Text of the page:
From P2P Foundation
Jump to navigation Jump to search

= scientific approach based on the network behavior of human beings, as related to economic and financial issues


Victor M. Yakovenko:

"The term “econophysics” was introduced by analogy with similar terms, such as astrophysics, geophysics, and biophysics, which describe applications of physics to different fields. Particularly important is the parallel with biophysics, which studies living creatures, which still obey the laws of physics. It should be emphasized that econophysics does not literally apply the laws of physics, such as Newton’s laws or quantum mechanics, to humans, but rather uses mathematical methods developed in statistical physics to study statistical properties of complex economic systems consisting of a large number of humans. So, it may be considered as a branch of applied theory of probabilities. However, statistical physics is distinctly different from mathematical statistics in its focus, methods, and results.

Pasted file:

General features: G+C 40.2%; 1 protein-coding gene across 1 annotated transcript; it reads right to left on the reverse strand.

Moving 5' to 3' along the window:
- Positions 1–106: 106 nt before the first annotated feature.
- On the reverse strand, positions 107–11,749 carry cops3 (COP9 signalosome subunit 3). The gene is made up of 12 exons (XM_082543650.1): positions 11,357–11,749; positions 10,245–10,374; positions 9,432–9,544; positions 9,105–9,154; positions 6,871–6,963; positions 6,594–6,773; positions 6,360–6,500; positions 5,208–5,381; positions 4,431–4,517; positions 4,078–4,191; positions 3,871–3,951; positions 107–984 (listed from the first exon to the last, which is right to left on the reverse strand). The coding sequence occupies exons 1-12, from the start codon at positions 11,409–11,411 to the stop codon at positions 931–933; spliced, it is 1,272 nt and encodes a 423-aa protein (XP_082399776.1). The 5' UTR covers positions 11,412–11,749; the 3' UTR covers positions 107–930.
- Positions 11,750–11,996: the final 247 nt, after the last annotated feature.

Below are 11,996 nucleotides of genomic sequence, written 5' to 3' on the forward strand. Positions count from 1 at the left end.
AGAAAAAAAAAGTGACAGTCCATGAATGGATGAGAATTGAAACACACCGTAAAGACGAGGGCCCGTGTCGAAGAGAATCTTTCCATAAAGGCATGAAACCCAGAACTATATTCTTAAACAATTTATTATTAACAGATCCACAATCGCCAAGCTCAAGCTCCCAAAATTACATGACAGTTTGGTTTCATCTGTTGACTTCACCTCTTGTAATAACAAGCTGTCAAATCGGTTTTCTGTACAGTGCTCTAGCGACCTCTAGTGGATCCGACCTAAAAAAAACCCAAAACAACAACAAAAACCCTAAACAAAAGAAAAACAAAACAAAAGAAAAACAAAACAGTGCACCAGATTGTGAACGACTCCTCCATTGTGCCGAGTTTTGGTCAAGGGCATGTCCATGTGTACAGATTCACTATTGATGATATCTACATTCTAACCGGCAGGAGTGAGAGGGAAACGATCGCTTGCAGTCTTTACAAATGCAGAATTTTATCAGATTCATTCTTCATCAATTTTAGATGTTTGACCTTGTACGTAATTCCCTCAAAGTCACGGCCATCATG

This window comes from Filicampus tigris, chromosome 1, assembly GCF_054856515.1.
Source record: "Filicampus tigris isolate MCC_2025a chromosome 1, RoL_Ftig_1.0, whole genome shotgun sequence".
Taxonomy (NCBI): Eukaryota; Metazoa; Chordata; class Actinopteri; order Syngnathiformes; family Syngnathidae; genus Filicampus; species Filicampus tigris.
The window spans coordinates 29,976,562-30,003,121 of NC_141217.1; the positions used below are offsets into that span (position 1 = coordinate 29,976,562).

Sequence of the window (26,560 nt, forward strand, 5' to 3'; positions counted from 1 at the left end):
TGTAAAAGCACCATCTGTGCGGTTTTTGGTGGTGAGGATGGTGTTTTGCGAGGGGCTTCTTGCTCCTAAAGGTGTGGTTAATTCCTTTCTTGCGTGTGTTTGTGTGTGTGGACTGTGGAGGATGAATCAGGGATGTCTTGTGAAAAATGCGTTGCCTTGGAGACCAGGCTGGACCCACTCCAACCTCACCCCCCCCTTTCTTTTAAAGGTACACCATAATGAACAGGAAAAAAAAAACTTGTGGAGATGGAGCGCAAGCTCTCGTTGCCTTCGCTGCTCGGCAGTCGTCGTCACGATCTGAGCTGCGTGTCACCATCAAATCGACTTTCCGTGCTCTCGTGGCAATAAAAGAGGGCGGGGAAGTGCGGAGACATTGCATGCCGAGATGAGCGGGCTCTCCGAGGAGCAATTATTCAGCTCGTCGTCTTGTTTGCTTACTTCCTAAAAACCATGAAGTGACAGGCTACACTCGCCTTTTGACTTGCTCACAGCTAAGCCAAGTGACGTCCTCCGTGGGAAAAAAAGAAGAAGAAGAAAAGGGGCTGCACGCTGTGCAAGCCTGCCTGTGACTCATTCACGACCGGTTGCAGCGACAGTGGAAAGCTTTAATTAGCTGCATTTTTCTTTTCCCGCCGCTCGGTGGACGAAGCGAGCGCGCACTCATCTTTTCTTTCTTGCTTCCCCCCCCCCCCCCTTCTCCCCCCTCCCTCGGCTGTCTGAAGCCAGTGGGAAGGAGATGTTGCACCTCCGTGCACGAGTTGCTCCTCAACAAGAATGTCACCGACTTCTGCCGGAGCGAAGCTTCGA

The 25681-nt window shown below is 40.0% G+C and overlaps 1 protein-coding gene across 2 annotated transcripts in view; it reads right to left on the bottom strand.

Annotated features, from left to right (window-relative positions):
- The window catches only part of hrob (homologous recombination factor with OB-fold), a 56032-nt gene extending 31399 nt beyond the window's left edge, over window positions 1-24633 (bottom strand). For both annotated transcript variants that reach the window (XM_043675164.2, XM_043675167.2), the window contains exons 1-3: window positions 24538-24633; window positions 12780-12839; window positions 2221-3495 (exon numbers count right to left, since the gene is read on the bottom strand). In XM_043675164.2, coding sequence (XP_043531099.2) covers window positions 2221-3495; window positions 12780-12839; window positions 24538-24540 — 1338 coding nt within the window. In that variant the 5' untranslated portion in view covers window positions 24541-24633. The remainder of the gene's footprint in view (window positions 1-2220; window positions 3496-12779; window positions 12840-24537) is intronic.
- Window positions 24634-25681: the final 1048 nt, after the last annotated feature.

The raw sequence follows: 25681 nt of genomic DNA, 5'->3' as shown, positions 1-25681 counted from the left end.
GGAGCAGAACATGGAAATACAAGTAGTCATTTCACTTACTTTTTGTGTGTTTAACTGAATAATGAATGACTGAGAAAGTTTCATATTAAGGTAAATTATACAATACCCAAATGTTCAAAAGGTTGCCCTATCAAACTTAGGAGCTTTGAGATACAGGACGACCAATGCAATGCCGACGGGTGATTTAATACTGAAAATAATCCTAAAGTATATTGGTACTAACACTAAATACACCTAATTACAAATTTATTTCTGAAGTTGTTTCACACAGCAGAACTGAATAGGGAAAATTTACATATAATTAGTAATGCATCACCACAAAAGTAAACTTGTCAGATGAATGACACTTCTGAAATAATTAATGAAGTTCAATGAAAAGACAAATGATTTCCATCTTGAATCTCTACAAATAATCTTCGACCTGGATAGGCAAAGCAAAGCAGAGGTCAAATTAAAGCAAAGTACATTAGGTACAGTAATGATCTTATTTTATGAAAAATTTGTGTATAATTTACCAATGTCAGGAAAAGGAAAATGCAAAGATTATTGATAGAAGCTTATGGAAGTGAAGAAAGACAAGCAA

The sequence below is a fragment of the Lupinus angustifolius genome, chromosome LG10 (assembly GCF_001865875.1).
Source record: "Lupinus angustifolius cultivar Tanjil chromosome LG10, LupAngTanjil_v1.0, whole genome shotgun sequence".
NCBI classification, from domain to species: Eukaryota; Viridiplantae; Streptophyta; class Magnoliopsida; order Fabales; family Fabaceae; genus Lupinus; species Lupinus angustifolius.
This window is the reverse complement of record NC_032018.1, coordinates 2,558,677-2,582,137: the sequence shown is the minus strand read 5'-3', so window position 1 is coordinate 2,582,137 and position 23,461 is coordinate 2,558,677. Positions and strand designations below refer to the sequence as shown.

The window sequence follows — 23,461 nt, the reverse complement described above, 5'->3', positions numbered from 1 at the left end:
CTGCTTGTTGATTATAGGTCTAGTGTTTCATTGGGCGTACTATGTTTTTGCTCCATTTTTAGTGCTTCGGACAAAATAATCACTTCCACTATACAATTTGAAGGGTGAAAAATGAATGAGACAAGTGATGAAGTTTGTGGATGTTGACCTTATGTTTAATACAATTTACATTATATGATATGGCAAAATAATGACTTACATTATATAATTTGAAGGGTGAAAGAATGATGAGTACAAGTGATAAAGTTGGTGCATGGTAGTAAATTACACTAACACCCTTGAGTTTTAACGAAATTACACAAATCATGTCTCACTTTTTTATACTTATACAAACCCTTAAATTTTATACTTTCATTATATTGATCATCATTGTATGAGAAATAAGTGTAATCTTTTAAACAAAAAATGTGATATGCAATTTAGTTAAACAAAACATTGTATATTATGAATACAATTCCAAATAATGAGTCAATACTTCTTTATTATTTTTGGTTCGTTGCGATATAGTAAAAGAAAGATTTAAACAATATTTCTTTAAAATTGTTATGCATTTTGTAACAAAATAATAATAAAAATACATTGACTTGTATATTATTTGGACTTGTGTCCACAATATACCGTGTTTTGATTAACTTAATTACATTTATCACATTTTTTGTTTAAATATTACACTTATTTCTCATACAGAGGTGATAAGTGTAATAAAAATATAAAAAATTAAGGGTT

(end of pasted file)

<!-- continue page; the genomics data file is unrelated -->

Originating from physics as a quantitative science, econophysics emphasizes quantitative analysis of large amounts of economic and financial data, which became increasingly available with the massive introduction of computers and the Internet. Econophysics distances itself from the verbose, narrative, and ideological style of political economy and is closer to econometrics in its focus. Studying mathematical models of a large number of interacting economic agents, econophysics has much common ground with the agent-based modeling and simulation. Correspondingly, it distances itself from the representative-agent approach of traditional economics, which, by definition, ignores statistical and heterogeneous aspects of the economy." (


The importance of econophysics for Open Money design

Eric Harris-Braun: